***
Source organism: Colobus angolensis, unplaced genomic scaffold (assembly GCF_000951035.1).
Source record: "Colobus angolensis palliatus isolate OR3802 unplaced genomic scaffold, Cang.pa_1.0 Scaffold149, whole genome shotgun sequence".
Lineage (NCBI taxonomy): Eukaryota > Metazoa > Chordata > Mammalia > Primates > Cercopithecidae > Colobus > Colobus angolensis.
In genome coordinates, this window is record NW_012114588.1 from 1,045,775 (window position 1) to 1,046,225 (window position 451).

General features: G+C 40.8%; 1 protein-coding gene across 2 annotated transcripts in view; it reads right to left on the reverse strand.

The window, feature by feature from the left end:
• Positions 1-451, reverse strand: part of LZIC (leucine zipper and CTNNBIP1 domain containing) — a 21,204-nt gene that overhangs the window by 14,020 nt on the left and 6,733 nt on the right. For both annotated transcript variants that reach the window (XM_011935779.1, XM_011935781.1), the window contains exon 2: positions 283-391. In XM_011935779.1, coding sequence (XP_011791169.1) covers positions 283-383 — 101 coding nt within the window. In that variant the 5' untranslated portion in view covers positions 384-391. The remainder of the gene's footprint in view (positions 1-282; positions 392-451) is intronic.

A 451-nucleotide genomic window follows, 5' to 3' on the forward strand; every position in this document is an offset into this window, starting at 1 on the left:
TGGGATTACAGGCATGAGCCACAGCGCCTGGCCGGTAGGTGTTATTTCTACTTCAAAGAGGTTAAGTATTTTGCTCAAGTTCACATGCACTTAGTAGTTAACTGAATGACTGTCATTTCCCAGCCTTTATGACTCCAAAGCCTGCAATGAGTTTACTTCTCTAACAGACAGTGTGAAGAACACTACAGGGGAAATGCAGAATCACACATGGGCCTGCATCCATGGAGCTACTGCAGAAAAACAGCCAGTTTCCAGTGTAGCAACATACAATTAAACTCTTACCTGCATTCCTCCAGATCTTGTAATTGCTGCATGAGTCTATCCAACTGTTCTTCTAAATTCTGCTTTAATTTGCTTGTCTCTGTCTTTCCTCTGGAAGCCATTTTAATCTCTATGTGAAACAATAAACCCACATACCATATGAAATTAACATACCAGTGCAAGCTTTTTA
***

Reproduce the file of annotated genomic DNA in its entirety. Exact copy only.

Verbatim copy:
Source organism: Colobus angolensis, unplaced genomic scaffold (assembly GCF_000951035.1).
Source record: "Colobus angolensis palliatus isolate OR3802 unplaced genomic scaffold, Cang.pa_1.0 Scaffold149, whole genome shotgun sequence".
Lineage (NCBI taxonomy): Eukaryota > Metazoa > Chordata > Mammalia > Primates > Cercopithecidae > Colobus > Colobus angolensis.
In genome coordinates, this window is record NW_012114588.1 from 1,045,775 (window position 1) to 1,046,225 (window position 451).

General features: G+C 40.8%; 1 protein-coding gene across 2 annotated transcripts in view; it reads right to left on the reverse strand.

The window, feature by feature from the left end:
• Positions 1-451, reverse strand: part of LZIC (leucine zipper and CTNNBIP1 domain containing) — a 21,204-nt gene that overhangs the window by 14,020 nt on the left and 6,733 nt on the right. For both annotated transcript variants that reach the window (XM_011935779.1, XM_011935781.1), the window contains exon 2: positions 283-391. In XM_011935779.1, coding sequence (XP_011791169.1) covers positions 283-383 — 101 coding nt within the window. In that variant the 5' untranslated portion in view covers positions 384-391. The remainder of the gene's footprint in view (positions 1-282; positions 392-451) is intronic.

A 451-nucleotide genomic window follows, 5' to 3' on the forward strand; every position in this document is an offset into this window, starting at 1 on the left:
TGGGATTACAGGCATGAGCCACAGCGCCTGGCCGGTAGGTGTTATTTCTACTTCAAAGAGGTTAAGTATTTTGCTCAAGTTCACATGCACTTAGTAGTTAACTGAATGACTGTCATTTCCCAGCCTTTATGACTCCAAAGCCTGCAATGAGTTTACTTCTCTAACAGACAGTGTGAAGAACACTACAGGGGAAATGCAGAATCACACATGGGCCTGCATCCATGGAGCTACTGCAGAAAAACAGCCAGTTTCCAGTGTAGCAACATACAATTAAACTCTTACCTGCATTCCTCCAGATCTTGTAATTGCTGCATGAGTCTATCCAACTGTTCTTCTAAATTCTGCTTTAATTTGCTTGTCTCTGTCTTTCCTCTGGAAGCCATTTTAATCTCTATGTGAAACAATAAACCCACATACCATATGAAATTAACATACCAGTGCAAGCTTTTTA